Book one of the Shandra Higheagle Native American Mystery Series
On the eve of the biggest art event at Huckleberry Mountain Resort, potter Shandra Higheagle finds herself in the middle of a murder investigation. She’s ruled out as a suspect, but now it’s up to her to prove the friend she witnessed fleeing the scene was just as innocent. With help from her recently deceased Nez Perce grandmother, Shandra becomes more confused than ever but just as determined to discover the truth. While Shandra is hesitant to trust her dreams, Detective Ryan Greer believes in them and believes in her.
Can the pair uncover enough clues for Ryan to make an arrest before one of them becomes the next victim?
Targeted Age Group:: all audiences
Heat/Violence Level: Heat Level 2 – PG
What Inspired You to Write Your Book?
My brother is an artist who makes and patinas bronze statues. He told me about a large statue that came apart and had a spear. He mentioned it would make a great murder weapon. That kept swinging back around in my mind and finally I had to write a book using that as a means of murder.
How Did You Come up With Your Characters?
I have always had a fascination with the Nez Perce Indians. Specifically the Chief Joseph band which wintered and summered in the county where I grew up until they were forced from their land. When I decided to write a mystery I made Shandra Higheagle half Nez Perce and a descendant of the Chief Joseph band, which were exiled first to Oklahoma and then to the Colville Indian Reservation in Washington state. I had met an author who was half Native American and asked her questions about what it was like growing up and then decided my character would be kept from her Nez Perce relatives after her father died. She grew up denying her heritage until one summer when she was mad at her mother and stepfather and spent the summer with her grandmother. This grandmother passes away before book one begins and Shandra is requested to attend the Seven Drum ceremony for her grandmother's passing. After the ceremony and when Shandra is a suspect in a murder, her grandmother comes to her in dreams giving her clues to the real killer. And that is the premise of the Shandra Higheagle Mysteries.
“Stop! Put your hands in the air!” he shouted.
Shandra squeaked and raised her arms.
“Did you call the cops?”
He advanced on her so fast she didn’t know what was happening until he wrenched her arm behind her back.
“What are you doing?”
“I’m detaining you until I can search the premise.” He cuffed her and started to haul her to the door.
“Oh, no, you don’t. I’m not going into a squad car and looking like a criminal when I’m not. I just arrived and found Paula in the office. I was starting to call nine-one-one when I heard the sirens.” Shandra dug in her boot heels. There was no way she’d have the whole town see her sitting in a cop car. She’d done nothing wrong.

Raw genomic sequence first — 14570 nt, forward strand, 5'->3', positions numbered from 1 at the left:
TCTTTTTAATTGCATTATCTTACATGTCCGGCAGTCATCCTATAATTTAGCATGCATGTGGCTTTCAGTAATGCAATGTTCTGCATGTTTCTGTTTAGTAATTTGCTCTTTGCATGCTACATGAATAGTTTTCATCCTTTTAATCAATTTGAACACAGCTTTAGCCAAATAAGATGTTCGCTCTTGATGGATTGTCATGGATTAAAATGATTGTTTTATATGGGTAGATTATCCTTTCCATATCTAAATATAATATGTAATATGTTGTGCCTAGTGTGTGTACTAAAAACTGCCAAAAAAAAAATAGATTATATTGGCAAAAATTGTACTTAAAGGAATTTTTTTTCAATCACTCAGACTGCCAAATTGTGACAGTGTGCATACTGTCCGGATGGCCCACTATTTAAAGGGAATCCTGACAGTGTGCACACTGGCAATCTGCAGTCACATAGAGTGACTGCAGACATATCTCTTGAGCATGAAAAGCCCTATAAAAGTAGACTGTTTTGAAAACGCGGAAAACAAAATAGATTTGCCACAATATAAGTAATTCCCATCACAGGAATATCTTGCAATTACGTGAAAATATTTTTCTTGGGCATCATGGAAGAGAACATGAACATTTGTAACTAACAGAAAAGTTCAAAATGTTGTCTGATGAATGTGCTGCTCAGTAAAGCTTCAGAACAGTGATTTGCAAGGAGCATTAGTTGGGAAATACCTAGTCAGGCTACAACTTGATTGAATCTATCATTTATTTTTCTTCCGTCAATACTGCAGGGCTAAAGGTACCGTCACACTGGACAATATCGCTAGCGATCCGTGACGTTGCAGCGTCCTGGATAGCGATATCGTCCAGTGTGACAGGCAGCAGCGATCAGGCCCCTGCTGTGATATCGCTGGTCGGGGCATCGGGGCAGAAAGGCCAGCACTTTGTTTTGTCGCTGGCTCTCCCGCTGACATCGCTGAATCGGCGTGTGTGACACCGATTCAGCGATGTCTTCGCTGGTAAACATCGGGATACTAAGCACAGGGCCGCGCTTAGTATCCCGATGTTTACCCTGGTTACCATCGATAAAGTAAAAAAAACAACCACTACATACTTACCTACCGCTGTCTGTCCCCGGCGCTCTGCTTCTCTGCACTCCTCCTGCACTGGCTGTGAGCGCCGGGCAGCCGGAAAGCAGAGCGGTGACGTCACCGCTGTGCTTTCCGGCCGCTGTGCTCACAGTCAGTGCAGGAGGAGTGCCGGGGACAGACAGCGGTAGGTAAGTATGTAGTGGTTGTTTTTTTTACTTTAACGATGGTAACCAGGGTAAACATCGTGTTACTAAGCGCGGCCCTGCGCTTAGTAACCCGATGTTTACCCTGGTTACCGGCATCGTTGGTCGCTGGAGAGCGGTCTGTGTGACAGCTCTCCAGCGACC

“Who’s Paula?” He tugged on her, but she refused to be humiliated for nothing.
“The owner of the gallery. She’s in her chair in the office. Dead.” That stopped the zealous officer.
“We received a phone call of suspicious activity.” He changed course, pushing her ahead of him to the back of the building and the office.
Shandra complied. She’d rather stand by the office door while he did his thing than be seen in a cop car.
At the office, Blane, his name tag said, stood her next to the door. “Don’t move. You’re still a suspect.”
She nodded. She’d stay here all day if she didn’t have to look at Paula again.
He entered the office. “Holy shit.”
Shandra couldn’t have said it better. She heard him moving around before he came back out. He pushed the button on the radio receiver clipped to his shoulder.
“Dispatch, this is Blane. We’ve got a homicide over at Doring Gallery on Huckleberry Street. I have a suspect in custody.”
“Now wait a minute—”
He silenced her with a swipe of his hand through the air.
“Don’t let anyone else enter and don’t leave the premises until a detective gets there.” The excitement in the dispatcher’s voice reminded Shandra this resort town rarely had excitement of this magnitude.
This was big news for Huckleberry. Sad news, but big news. She didn’t like to think someone from their small town could be a murderer. She knew most of the locals.
She’d purchased the old Whitmire ranch thirty miles north of town two years ago. That was a month after she’d graduated from college and received enough of an inheritance from her maternal grandmother to try her hand at pottery. Her search for a place had taken a while. One of the reasons being she needed land with a certain type of clay soil. She found it on the ranch. The clay was her signature in her pottery.
Officer Blane yanked on her arm. “I’m gonna sit you in the extra chair in the office.”
“Oh no, you’re not. You bring that chair out here. I’m not sitting in there and staring at Paula. The one glimpse I had is enough to haunt me.” She glared at the man, thankful he was only a few years past puberty and she stood several inches taller than him, making it easier to intimidate.
He ducked into the room, pulled the extra chair out, and Shandra gladly sat down. For all the bravado she showed the officer, her knees were knocking together. She was his only suspect for the killing. She was innocent. But growing up, she’d witnessed more than one Native American person be railroaded. It was the reason her mother and stepfather forbid her to talk about her father’s family. They felt she would be persecuted. The small ranch community in Montana where they lived was tolerant of very little.
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